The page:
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Old 04-28-2007, 04:37 PM   #11
Ron Nelson
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Quote:
Originally Posted by Mike ODonnell View Post
Won't taking fish oil when fasting/empty stomach part of the day tell the body to use the fat as a fuel source rather than inflammation control? I take mine at night with dinner.
I had read that as well and have started taking it after I break the fast.
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Old 04-28-2007, 05:10 PM   #12
Jeremy Shepard
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Yeah, I don't think I'd supplement n-3 FAs during the fast, unless I had increased my intake and was taking them with a meal, also. The metabolism of them is going to be affected by caloric and fat levels, anyway. I might could see some metabolic advantage to doubling intake and taking one serving during the fast, though. At least until body comp was respectable. This, of course, is all theoretical at this point, though.

I guess I'll play around with it. For example, I like a B complex in the mornings, or if I needed some tyrosine before workouts, etc.
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Old 04-29-2007, 05:18 AM   #13
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Originally Posted by Garrett Smith View Post
Coffee and tea may still have a couple calories (I do both of mine with absolutely nothing added other than a few spices, mostly clove/nutmeg/cinnamon), and I'd much rather have those than artificially sweetened drinks...I am after health, after all.
Ah the classic natural vs. unnatural chimera . Please don't take offense Garrett, but you'd seriously rather break your fast with a psychoactive addictive drug rather than not breaking it with a chemical (don't forget all food is 'chemicals' that many decades of well designed research (plenty of testimonial scuttlebutt to the contrary, but no actual research on humans) has repeatedly shown to be completely safe as a human foodstuff, simply because the drug is 'natural' ? I'm pretty sure both tea and coffee are a very recent addition to the human diet.
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Old 04-29-2007, 09:26 AM   #14
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Stuart,
Regarding coffee and herbal teas (I don't do black tea x/c at restaurants).

God, Nature, or some higher power put the caffeine, along with many other complicated synergistic compounds, in coffee. I don't consider it a "drug", in the isolated, purified sense. Coffee is different from isolated caffeine much as the vitamin C complex in fruit is very different from ascorbic acid. I do consider artificial sweeteners and ascorbic acid drugs in their own way, and I only utilize them in specific situations, if at all.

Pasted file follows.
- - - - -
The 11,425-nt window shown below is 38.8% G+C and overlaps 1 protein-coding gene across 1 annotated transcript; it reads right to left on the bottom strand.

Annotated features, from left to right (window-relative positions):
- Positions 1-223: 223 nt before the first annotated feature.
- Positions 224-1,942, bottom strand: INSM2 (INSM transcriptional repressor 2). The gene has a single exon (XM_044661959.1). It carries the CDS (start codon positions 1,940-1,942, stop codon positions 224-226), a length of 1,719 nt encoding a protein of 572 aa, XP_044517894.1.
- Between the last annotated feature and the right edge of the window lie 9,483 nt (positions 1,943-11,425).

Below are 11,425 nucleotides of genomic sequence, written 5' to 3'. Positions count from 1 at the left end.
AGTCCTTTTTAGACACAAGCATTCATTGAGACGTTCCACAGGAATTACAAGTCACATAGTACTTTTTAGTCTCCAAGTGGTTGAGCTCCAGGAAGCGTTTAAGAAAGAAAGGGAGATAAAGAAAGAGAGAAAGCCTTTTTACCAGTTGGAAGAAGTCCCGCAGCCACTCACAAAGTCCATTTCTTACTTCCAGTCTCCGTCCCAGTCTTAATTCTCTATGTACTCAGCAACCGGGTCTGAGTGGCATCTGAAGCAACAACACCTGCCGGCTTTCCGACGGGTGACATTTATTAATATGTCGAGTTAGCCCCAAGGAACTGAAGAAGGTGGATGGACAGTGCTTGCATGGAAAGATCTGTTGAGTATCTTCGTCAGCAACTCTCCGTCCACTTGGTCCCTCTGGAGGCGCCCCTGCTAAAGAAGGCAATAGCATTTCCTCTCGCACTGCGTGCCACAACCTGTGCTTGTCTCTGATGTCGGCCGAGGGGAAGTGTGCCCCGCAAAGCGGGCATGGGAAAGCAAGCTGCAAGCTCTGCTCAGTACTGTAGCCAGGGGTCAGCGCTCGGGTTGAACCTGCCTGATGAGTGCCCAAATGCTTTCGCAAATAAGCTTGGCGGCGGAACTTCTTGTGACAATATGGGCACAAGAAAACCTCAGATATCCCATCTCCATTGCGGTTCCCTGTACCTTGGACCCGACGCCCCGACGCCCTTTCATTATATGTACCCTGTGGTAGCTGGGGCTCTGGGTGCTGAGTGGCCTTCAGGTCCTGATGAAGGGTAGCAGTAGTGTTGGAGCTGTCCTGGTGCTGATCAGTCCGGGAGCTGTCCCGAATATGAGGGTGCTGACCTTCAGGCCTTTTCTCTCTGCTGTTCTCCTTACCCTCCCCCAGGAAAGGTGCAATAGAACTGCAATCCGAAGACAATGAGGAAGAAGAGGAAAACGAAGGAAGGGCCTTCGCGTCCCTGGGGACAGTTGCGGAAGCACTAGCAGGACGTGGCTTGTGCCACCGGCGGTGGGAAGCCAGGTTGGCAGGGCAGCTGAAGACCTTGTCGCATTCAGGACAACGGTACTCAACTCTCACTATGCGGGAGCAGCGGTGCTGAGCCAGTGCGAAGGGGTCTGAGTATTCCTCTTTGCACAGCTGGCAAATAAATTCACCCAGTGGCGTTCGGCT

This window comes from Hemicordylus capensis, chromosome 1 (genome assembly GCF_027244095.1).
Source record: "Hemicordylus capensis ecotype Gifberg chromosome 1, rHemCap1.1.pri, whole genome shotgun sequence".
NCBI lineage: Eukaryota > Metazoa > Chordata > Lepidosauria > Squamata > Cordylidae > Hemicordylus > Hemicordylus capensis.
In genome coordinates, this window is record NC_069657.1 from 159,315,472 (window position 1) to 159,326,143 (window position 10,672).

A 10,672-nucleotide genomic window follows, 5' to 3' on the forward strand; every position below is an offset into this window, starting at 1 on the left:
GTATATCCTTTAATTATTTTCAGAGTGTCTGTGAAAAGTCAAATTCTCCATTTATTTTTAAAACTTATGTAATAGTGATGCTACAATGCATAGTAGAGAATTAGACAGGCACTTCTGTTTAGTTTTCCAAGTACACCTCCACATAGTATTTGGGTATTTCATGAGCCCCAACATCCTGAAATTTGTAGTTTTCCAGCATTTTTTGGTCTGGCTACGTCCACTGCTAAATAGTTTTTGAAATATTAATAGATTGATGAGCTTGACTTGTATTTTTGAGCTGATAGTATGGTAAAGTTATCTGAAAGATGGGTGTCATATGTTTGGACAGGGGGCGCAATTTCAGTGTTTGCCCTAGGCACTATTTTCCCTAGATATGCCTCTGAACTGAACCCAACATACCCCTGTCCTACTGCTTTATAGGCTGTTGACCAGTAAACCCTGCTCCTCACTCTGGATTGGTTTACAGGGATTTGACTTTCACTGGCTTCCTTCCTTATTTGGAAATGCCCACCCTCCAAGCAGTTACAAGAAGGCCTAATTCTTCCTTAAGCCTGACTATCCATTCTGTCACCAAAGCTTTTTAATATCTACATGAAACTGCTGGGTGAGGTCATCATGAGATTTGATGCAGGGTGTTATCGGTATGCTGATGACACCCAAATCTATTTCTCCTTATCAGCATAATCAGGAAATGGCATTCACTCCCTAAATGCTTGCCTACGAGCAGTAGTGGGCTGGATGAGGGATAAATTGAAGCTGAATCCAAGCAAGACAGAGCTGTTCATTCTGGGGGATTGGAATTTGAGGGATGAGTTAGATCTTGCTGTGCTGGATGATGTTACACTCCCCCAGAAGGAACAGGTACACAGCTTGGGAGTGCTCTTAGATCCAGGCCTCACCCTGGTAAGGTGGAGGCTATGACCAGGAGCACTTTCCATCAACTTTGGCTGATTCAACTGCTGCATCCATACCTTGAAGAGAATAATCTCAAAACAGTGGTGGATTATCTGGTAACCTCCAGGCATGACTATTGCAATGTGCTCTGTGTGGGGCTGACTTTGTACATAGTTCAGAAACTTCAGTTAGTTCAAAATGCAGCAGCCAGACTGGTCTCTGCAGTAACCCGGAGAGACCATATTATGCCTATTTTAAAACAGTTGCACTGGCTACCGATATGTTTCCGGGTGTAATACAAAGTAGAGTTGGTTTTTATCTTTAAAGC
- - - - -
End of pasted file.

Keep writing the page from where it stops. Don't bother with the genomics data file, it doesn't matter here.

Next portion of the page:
Man has created artificial sweeteners, for many reasons, most of which I don't agree with.

I know who I trust more, in terms of creating healthy foods. I also know who has a better track record and doesn't care about the financial gain involved.

Coffee and teas are relatively recent additions to the human diet. So are water filtering processes that are taking all of the minerals out of the drinking water. I don't think that drinking nearly mineral-free water is good for hydration, so I drink things that have minerals added back in, such as herbal tea.

I'm not really going to pursue an argument, debate, or discussion over artificial sweeteners. It's been done before, believe what you wish. I'll pass on consuming things that blatantly have "artificial" in the name, thank you very much.
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Old 04-29-2007, 04:37 PM   #15
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Quote:
Originally Posted by Garrett Smith View Post

I know who I trust more, in terms of creating healthy foods. I also know who has a better track record and doesn't care about the financial gain involved.
This is what I find so fascinating about the 'natural' thing. Humans have been selectively breeding fruit and vegetables for sugar and starch for thousands of years, for (among other things) financial gain, so most available varieties bear little resemblance to the vegetable foods we spent the bulk of the Paleolithic consuming, yet people still try to argue that they are 'natural', and therefore by definition, healthy

Quote:
Coffee and teas are relatively recent additions to the human diet. So are water filtering processes that are taking all of the minerals out of the drinking water. I don't think that drinking nearly mineral-free water is good for hydration, so I drink things that have minerals added back in, such as herbal tea.
I agree.


Quote:
I'm not really going to pursue an argument, debate, or discussion over artificial sweeteners. It's been done before, believe what you wish. I'll passon consuming things that blatantly have "artificial" in the name, thank you very much.